F.E.A.R.: shortest path for realistic AI

This is a bit of a different one, but I think it’s a decent showcase of Occam’s razor. I’ll be looking at how the enemy AI is designed in the video game F.E.A.R.

F.E.A.R., Monolith Productions’ 2005 first-person shooter game, was critically acclaimed for having some of the best non-player character (NPC) AI at the time. The enemy soldiers can dodge, fire from cover and even work together to ambush the player. This makes for an all-around challenging experience, especially given the survival horror theme of the game. I mean, just check out the showcase below!

Given that the AI was partly engineered by an MIT graduate student, this comes as less of a surprise — but what makes it really tick?

The recipe is deceptively simple. As Jeff Orkin puts it in his Games Developer Conference paper [1], it’s “Three states and a plan.” Since all an NPC does is play animations or move across the map, at any given time it decides on what action to perform based on being in of the three states below.

When the NPC is in the “Goto” state, it moves to a specific location. The “Animate” state specifies an animation from a static position, such as firing a weapon, and the “Use Smart Object” state implies an animation involving a prop (such as flipping a table) is performed.

F.E.A.R. uses a planning system to make NPCs swap between these states. Every character gets its own set of goals (such as “Patrol”, “Kill Enemy” or “Ambush”) and its own set of actions (think “Reload”, “Suppression Fire”) to achieve those goals. At any given time, the state of the world (a different kind of state from the three ones above) is modelled as a vector, with the NPC starting in one state and progressing towards the state corresponding to its goal.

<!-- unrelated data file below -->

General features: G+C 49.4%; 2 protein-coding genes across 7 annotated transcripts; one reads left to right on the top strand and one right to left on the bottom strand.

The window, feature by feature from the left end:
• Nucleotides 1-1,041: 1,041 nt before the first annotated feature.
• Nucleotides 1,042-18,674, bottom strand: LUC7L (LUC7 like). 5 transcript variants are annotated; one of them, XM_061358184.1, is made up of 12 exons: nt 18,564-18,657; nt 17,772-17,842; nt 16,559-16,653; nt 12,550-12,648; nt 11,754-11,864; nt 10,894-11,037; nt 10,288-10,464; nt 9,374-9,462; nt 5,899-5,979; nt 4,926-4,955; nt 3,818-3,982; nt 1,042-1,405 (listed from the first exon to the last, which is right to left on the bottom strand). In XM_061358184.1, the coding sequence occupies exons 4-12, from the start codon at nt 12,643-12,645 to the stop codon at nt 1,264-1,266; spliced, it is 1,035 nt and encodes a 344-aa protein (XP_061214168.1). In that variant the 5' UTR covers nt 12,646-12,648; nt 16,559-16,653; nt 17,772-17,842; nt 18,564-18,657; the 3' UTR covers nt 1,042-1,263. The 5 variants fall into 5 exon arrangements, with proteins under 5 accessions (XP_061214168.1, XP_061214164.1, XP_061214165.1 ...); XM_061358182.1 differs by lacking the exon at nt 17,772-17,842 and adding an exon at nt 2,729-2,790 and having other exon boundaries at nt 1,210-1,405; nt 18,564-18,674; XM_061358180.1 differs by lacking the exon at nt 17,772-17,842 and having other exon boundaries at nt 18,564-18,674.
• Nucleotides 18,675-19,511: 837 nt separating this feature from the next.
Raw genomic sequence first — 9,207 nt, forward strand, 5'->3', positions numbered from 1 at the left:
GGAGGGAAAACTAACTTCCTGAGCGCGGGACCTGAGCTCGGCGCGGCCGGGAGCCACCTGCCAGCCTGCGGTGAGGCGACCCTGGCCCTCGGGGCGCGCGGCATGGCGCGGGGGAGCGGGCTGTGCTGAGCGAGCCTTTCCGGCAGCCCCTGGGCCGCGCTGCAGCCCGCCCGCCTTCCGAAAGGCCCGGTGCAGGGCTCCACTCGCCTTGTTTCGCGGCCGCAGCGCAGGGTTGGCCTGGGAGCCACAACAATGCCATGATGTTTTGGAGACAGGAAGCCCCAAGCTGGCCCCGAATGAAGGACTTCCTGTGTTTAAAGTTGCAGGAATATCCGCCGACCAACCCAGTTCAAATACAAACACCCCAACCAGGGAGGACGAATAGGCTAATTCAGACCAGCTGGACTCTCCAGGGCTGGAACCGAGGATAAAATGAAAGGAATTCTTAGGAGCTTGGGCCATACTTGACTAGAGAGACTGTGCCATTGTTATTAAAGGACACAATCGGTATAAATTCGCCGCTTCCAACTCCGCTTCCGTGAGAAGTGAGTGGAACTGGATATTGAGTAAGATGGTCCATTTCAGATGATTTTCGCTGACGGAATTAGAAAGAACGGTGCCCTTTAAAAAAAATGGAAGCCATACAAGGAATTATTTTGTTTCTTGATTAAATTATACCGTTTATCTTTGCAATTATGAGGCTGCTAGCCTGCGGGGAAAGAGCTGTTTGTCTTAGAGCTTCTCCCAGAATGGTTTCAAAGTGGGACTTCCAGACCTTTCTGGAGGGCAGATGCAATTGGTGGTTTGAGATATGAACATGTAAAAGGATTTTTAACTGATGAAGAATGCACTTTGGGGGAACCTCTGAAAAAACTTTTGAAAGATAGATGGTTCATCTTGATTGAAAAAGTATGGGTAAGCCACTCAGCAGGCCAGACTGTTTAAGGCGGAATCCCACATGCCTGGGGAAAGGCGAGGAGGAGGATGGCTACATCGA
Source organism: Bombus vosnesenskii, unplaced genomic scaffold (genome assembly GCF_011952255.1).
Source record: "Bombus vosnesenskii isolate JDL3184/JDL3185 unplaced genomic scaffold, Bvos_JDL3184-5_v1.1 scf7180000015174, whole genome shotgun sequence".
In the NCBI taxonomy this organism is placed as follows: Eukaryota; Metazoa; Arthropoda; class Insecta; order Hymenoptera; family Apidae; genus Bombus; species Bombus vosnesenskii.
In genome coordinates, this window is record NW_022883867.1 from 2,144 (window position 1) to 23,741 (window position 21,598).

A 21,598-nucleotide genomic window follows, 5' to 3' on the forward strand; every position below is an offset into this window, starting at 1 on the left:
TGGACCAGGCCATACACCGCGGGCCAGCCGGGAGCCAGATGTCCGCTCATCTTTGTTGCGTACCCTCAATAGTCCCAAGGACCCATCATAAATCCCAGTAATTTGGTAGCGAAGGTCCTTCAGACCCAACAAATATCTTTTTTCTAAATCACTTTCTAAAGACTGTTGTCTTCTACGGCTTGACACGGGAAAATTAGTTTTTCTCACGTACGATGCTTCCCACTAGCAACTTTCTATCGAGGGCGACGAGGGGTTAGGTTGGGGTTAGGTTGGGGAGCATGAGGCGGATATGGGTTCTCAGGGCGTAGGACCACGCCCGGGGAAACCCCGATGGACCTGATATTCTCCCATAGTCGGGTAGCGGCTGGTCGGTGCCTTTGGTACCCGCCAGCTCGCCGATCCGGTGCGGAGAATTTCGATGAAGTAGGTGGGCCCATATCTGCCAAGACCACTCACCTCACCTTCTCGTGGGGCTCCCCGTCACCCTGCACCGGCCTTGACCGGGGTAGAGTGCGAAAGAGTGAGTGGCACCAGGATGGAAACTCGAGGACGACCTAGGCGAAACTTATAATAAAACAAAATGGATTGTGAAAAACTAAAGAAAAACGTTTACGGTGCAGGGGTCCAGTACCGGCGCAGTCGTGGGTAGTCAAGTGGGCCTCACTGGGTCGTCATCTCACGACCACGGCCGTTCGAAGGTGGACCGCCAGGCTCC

Here’s where the maths comes in. The possible states of the world are baked into a graph, with adjacent states being linked by weighted edges representing the cost of the action undertaken to perform the transition. The problem of NPC decision-making now becomes one of graph traversal, so each NPC just has to navigate the weighted graph in a sensible way — Monolith opted for a particularly efficient implementation of the A* shortest path algorithm. A* search is also used more conventionally for map navigation when a “Goto” state is reached.

The final piece of the puzzle is a squad manager, which assigns goals according to a pre-specified set of behaviours. It groups NPCs by proximity, creating the illusion of cooperation even though individual NPCs are blissfully unaware of their squad-mates. Complex behaviours can arise, like pincer movements as a consequence of a command to move to cover closer to the player.

And that’s it — no fancy machine learning methods needed. I think the main takeaway here is that solutions needn’t be complicated to be effective. For what is essentially repeatedly solving a shortest path problem, the end result is game AI that can really put the player in a pinch and tie the whole experience together.

Further reading & viewing

[1] Orkin, J. (2006), Three States and a Plan: The AI of F.E.A.R. Proceedings of the Game Developer’s Conference (GDC)

[2] Thompson, T. (2014), Facing your F.E.A.R. Lecture on videogame AI, University of Derby